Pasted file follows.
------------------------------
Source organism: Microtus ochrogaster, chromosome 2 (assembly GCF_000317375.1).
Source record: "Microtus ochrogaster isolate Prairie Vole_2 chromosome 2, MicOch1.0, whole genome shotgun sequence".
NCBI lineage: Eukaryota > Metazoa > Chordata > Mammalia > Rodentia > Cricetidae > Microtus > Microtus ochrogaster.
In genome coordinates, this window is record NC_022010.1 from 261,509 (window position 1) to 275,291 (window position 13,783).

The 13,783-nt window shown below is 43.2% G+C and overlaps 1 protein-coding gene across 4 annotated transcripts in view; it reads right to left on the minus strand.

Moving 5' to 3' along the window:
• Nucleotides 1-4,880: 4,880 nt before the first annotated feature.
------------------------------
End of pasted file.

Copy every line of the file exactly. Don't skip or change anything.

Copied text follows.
Source organism: Microtus ochrogaster, chromosome 2 (assembly GCF_000317375.1).
Source record: "Microtus ochrogaster isolate Prairie Vole_2 chromosome 2, MicOch1.0, whole genome shotgun sequence".
NCBI lineage: Eukaryota > Metazoa > Chordata > Mammalia > Rodentia > Cricetidae > Microtus > Microtus ochrogaster.
In genome coordinates, this window is record NC_022010.1 from 261,509 (window position 1) to 275,291 (window position 13,783).

The 13,783-nt window shown below is 43.2% G+C and overlaps 1 protein-coding gene across 4 annotated transcripts in view; it reads right to left on the minus strand.

Moving 5' to 3' along the window:
• Nucleotides 1-4,880: 4,880 nt before the first annotated feature.